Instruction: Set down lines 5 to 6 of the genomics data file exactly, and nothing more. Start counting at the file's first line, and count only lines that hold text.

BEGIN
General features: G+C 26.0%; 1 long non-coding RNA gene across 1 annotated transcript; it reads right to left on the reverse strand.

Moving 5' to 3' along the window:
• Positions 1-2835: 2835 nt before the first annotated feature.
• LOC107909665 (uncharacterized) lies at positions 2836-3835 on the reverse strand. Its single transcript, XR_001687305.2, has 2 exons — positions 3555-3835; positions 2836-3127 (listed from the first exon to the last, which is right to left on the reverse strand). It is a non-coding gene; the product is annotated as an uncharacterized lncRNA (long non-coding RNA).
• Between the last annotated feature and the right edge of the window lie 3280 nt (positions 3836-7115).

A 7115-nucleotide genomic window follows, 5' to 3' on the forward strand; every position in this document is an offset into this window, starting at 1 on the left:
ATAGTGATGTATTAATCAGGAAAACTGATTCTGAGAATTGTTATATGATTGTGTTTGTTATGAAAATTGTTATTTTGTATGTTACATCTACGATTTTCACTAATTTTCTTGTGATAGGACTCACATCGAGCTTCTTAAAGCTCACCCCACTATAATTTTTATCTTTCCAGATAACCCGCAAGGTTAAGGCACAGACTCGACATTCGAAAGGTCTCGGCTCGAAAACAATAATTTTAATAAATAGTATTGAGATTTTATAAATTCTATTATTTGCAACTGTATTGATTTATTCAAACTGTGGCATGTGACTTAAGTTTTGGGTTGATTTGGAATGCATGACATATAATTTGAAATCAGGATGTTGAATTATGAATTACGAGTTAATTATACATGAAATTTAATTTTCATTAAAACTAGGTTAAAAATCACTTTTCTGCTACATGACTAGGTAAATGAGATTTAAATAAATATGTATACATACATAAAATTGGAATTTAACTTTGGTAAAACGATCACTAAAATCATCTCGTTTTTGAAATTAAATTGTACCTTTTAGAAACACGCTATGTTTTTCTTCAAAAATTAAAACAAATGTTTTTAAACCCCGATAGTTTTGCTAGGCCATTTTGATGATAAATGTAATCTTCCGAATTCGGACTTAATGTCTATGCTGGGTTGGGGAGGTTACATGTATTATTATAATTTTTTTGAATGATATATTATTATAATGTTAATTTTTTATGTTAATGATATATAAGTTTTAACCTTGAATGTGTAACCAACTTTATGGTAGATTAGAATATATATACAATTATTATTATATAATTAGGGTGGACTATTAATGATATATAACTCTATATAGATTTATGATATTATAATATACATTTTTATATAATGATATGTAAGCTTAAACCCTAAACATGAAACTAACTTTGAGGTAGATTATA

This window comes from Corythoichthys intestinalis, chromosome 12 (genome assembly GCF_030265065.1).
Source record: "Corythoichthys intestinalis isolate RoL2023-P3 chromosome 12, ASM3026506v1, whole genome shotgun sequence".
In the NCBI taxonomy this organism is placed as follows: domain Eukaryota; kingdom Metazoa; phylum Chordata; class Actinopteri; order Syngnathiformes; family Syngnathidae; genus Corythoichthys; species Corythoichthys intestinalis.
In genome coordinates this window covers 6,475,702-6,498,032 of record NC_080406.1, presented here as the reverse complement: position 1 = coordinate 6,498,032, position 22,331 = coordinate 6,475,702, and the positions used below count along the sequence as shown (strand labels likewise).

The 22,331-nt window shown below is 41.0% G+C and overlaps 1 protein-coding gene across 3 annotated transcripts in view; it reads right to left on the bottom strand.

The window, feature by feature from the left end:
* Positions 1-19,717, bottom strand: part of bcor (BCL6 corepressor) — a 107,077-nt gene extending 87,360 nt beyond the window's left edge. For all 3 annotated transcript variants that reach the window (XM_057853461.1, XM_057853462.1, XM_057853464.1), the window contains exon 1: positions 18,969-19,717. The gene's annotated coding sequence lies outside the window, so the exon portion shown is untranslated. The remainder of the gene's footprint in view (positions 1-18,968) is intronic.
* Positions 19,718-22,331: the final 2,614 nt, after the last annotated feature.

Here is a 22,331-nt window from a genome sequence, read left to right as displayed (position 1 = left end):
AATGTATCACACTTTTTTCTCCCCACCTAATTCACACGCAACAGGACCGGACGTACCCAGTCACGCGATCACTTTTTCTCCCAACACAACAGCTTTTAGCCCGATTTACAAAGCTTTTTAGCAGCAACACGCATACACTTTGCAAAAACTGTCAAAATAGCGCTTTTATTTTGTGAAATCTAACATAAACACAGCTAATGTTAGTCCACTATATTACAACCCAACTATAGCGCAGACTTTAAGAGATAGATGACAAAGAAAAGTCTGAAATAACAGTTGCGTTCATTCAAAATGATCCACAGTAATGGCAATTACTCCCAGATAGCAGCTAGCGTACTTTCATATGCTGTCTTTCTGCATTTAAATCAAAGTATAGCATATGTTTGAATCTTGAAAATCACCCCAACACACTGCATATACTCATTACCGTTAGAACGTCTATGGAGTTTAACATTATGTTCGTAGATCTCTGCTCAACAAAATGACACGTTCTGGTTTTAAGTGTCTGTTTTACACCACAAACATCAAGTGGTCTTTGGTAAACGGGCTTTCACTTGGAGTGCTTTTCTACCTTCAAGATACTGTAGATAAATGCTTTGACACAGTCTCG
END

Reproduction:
• Between the last annotated feature and the right edge of the window lie 3280 nt (positions 3836-7115).

A 7115-nucleotide genomic window follows, 5' to 3' on the forward strand; every position in this document is an offset into this window, starting at 1 on the left: